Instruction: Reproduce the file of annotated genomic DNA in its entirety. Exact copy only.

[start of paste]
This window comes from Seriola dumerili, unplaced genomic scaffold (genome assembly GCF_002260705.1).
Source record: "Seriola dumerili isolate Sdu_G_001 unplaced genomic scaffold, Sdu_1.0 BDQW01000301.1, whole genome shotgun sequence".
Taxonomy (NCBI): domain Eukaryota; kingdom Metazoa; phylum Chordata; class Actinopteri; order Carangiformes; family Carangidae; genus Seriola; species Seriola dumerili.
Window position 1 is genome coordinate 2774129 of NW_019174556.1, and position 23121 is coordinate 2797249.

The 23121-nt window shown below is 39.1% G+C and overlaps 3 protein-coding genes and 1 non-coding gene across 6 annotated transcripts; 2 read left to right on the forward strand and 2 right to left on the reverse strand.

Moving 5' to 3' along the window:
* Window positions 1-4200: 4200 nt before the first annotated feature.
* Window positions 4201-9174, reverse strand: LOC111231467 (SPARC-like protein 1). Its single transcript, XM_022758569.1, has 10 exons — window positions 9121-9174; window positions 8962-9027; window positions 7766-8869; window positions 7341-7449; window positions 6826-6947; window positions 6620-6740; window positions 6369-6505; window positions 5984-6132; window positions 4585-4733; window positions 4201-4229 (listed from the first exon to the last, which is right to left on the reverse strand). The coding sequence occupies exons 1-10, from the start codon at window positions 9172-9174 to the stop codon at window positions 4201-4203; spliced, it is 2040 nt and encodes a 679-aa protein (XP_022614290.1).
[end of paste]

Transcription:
This window comes from Seriola dumerili, unplaced genomic scaffold (genome assembly GCF_002260705.1).
Source record: "Seriola dumerili isolate Sdu_G_001 unplaced genomic scaffold, Sdu_1.0 BDQW01000301.1, whole genome shotgun sequence".
Taxonomy (NCBI): domain Eukaryota; kingdom Metazoa; phylum Chordata; class Actinopteri; order Carangiformes; family Carangidae; genus Seriola; species Seriola dumerili.
Window position 1 is genome coordinate 2774129 of NW_019174556.1, and position 23121 is coordinate 2797249.

The 23121-nt window shown below is 39.1% G+C and overlaps 3 protein-coding genes and 1 non-coding gene across 6 annotated transcripts; 2 read left to right on the forward strand and 2 right to left on the reverse strand.

Moving 5' to 3' along the window:
* Window positions 1-4200: 4200 nt before the first annotated feature.
* Window positions 4201-9174, reverse strand: LOC111231467 (SPARC-like protein 1). Its single transcript, XM_022758569.1, has 10 exons — window positions 9121-9174; window positions 8962-9027; window positions 7766-8869; window positions 7341-7449; window positions 6826-6947; window positions 6620-6740; window positions 6369-6505; window positions 5984-6132; window positions 4585-4733; window positions 4201-4229 (listed from the first exon to the last, which is right to left on the reverse strand). The coding sequence occupies exons 1-10, from the start codon at window positions 9172-9174 to the stop codon at window positions 4201-4203; spliced, it is 2040 nt and encodes a 679-aa protein (XP_022614290.1).